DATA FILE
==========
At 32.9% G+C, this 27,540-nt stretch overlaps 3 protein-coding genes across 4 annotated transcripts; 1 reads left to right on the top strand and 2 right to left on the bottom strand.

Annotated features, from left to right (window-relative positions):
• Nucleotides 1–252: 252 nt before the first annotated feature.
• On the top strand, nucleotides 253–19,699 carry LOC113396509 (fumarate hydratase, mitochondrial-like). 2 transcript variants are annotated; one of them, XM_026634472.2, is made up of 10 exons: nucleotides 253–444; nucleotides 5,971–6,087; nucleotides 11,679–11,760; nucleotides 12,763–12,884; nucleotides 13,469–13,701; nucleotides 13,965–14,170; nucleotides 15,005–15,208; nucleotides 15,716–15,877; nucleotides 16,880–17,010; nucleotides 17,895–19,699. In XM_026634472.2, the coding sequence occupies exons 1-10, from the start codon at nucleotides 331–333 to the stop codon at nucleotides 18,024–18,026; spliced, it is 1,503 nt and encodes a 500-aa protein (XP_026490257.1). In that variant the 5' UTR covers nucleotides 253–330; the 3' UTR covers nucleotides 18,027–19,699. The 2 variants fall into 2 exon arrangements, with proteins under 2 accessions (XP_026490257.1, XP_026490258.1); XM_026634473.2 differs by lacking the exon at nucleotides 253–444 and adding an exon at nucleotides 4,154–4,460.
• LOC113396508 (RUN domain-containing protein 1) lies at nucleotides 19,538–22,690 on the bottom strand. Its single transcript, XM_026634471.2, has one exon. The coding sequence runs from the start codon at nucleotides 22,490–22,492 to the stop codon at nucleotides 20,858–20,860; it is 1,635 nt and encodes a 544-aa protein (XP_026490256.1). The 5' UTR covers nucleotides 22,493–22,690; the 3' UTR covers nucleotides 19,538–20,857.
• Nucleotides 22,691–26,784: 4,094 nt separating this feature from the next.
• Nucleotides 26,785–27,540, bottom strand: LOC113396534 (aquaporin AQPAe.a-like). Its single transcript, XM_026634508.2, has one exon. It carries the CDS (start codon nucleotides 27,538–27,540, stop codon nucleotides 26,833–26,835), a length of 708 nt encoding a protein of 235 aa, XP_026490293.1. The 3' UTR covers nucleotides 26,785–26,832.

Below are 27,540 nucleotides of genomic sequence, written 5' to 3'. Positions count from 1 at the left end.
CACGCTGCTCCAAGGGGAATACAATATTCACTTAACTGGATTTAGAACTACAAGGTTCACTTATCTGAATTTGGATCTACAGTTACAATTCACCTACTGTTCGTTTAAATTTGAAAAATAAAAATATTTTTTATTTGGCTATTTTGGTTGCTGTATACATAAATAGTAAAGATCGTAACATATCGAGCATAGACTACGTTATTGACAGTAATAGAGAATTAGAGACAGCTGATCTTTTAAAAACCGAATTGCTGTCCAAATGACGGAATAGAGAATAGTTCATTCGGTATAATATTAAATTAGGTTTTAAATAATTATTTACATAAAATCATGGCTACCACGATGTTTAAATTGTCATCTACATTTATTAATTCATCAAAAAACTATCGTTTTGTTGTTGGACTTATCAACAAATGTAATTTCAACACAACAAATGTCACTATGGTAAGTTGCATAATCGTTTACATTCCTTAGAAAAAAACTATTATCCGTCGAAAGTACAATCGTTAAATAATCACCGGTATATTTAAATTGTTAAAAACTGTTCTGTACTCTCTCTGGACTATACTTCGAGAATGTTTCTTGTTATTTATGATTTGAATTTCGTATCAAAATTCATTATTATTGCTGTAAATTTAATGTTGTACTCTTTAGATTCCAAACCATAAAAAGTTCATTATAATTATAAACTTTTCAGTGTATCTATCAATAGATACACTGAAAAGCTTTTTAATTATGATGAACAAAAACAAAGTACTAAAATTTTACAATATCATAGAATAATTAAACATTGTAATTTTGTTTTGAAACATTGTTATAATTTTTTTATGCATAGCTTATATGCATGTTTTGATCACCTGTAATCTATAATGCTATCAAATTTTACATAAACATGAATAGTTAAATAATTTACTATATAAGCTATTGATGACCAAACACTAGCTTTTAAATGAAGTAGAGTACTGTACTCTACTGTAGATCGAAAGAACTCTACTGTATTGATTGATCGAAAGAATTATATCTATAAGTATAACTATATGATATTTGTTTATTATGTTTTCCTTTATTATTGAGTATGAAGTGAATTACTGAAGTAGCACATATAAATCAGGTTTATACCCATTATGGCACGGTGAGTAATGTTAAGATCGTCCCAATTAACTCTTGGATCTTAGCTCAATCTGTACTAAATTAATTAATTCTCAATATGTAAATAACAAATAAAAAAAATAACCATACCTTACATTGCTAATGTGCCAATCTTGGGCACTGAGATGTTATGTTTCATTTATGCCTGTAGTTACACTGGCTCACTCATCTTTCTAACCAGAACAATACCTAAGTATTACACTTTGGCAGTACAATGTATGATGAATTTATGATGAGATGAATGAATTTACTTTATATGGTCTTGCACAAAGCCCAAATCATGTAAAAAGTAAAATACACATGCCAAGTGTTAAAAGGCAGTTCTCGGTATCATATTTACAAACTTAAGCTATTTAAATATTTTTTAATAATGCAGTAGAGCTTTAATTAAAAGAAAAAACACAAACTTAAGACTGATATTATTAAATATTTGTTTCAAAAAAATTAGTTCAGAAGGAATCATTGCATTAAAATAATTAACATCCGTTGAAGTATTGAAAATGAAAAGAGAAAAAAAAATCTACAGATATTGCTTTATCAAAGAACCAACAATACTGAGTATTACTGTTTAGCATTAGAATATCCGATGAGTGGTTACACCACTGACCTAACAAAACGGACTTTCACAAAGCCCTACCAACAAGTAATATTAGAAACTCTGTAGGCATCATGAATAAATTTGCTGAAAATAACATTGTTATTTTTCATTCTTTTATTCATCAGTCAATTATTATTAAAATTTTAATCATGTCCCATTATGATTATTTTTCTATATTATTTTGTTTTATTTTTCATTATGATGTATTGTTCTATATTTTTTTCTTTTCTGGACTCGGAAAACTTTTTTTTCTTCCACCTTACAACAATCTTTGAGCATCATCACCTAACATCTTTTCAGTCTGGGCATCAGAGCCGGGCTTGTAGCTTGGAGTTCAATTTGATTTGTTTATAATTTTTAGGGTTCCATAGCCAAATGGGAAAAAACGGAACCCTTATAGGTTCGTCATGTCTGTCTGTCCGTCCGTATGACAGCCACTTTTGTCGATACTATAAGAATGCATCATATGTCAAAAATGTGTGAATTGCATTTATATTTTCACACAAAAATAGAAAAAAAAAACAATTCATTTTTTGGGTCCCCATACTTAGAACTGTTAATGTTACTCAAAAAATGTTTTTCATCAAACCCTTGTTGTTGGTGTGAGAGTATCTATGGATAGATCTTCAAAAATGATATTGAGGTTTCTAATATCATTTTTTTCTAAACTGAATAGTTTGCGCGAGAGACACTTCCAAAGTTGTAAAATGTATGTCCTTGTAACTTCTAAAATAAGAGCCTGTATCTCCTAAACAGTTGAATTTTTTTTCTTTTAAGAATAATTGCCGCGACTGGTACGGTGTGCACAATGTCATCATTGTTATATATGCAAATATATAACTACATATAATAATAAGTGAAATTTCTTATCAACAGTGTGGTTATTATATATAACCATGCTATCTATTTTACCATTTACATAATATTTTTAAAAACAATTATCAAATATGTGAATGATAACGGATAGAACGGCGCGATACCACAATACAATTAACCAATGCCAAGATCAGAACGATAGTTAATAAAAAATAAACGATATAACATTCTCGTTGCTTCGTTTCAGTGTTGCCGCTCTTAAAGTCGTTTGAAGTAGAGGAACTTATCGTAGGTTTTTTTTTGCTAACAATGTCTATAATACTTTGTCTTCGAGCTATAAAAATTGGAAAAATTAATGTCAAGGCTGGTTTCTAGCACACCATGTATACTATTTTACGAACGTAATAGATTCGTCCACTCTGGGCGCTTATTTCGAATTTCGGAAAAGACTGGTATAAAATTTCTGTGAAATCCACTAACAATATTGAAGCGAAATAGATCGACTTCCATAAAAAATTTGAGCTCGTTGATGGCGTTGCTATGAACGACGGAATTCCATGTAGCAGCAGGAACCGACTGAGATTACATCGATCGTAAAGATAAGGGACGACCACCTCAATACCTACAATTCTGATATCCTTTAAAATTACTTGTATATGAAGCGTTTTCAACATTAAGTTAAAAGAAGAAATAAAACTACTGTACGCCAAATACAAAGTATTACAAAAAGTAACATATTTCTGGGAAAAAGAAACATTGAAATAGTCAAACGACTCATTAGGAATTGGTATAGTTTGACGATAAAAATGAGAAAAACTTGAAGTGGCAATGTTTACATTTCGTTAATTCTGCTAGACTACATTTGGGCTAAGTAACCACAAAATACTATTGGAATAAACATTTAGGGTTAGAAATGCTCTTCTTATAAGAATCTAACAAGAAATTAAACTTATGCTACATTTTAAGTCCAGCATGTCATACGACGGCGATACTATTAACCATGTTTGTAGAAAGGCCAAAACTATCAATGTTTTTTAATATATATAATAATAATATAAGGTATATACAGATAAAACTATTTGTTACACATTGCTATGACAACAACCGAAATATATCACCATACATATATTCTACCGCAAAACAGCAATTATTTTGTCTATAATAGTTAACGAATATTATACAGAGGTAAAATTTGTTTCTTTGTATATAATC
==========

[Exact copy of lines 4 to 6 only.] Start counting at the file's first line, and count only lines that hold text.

• On the top strand, nucleotides 253–19,699 carry LOC113396509 (fumarate hydratase, mitochondrial-like). 2 transcript variants are annotated; one of them, XM_026634472.2, is made up of 10 exons: nucleotides 253–444; nucleotides 5,971–6,087; nucleotides 11,679–11,760; nucleotides 12,763–12,884; nucleotides 13,469–13,701; nucleotides 13,965–14,170; nucleotides 15,005–15,208; nucleotides 15,716–15,877; nucleotides 16,880–17,010; nucleotides 17,895–19,699. In XM_026634472.2, the coding sequence occupies exons 1-10, from the start codon at nucleotides 331–333 to the stop codon at nucleotides 18,024–18,026; spliced, it is 1,503 nt and encodes a 500-aa protein (XP_026490257.1). In that variant the 5' UTR covers nucleotides 253–330; the 3' UTR covers nucleotides 18,027–19,699. The 2 variants fall into 2 exon arrangements, with proteins under 2 accessions (XP_026490257.1, XP_026490258.1); XM_026634473.2 differs by lacking the exon at nucleotides 253–444 and adding an exon at nucleotides 4,154–4,460.
• LOC113396508 (RUN domain-containing protein 1) lies at nucleotides 19,538–22,690 on the bottom strand. Its single transcript, XM_026634471.2, has one exon. The coding sequence runs from the start codon at nucleotides 22,490–22,492 to the stop codon at nucleotides 20,858–20,860; it is 1,635 nt and encodes a 544-aa protein (XP_026490256.1). The 5' UTR covers nucleotides 22,493–22,690; the 3' UTR covers nucleotides 19,538–20,857.
• Nucleotides 22,691–26,784: 4,094 nt separating this feature from the next.